There are tonnes of sites out there, so I'm just going to drop a few since this post is already an 11 minute read LOL.

Know Your CSS Triggers

I do not know the list of all CSS triggers by heart, so CSS Triggers is a great resource.

Also, speaking of CSS Tricks, here's a short but quick explanation by Chris Coyier (@chriscoyier) about CSS triggers.

Kata Time

One that I revisit every now and then is JS Katas, previously called ES6 Katas. This is a great way to keep your JS skills fresh.

Learning Gamified

This is a great genre of learning. There are paid resources, but a couple of notable free ones are:

Anything Stephanie Eckles

All the below resources can be found at Stephanie's web site.


This one, I will admit, is probably overkill for my personal site which is currently pretty much just a blog, but at my current job, we're not using TypeScript, so I decided to keep my TypeScript skills fresh by using it.

Having said that, I've worked on several large projects using TypeScript and can 100% say, it allows for quicker refactorings, discoverability and avoiding silly errors. I have a mini-series on TypeScript for those interested.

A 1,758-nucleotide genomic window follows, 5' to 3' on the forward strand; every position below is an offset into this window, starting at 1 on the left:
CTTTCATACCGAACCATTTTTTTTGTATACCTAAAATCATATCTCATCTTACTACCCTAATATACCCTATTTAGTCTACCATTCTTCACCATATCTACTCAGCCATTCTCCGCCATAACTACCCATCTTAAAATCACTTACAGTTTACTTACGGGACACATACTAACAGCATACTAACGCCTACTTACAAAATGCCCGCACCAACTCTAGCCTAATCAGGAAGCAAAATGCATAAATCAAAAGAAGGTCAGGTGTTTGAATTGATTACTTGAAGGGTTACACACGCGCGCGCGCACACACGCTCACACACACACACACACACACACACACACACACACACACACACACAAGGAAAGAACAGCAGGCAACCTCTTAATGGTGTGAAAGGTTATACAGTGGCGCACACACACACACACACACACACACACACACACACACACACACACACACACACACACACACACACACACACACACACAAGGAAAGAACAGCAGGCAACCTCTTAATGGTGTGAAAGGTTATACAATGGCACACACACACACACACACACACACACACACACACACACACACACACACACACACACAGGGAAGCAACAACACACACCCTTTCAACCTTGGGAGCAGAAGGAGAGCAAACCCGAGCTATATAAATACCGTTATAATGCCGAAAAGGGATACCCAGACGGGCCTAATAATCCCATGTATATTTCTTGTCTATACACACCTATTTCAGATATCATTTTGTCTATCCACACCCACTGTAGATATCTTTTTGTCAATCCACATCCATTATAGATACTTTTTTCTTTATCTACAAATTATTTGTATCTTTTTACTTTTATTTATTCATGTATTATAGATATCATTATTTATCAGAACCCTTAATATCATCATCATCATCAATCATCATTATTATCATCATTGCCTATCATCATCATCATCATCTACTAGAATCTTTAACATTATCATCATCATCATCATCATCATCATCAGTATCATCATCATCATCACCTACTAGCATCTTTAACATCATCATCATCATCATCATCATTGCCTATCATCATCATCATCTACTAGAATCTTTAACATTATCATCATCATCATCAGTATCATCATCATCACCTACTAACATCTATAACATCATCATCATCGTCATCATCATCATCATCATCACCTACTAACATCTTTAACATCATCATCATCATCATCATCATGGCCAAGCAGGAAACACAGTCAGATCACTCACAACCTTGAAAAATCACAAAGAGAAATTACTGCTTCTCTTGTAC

If you've been on the fence about TypeScript, consider giving it a try in 2020. There is a huge ecosystem of types now and a lot of the popular frameworks either provide out of the box support or pretty easy setups to get going with TypoScript:

There is also TSDX, which is some fantastic work by Jared Palmer (@jaredpalmer). It's a great bootstrapping tool for TypeScript for different types of projects and it's officially endorsed by the TypeScript team.

GitHub logo jaredpalmer / tsdx

Zero-config CLI for TypeScript package development


Blazing Fast Blazing Fast Blazing Fast Discord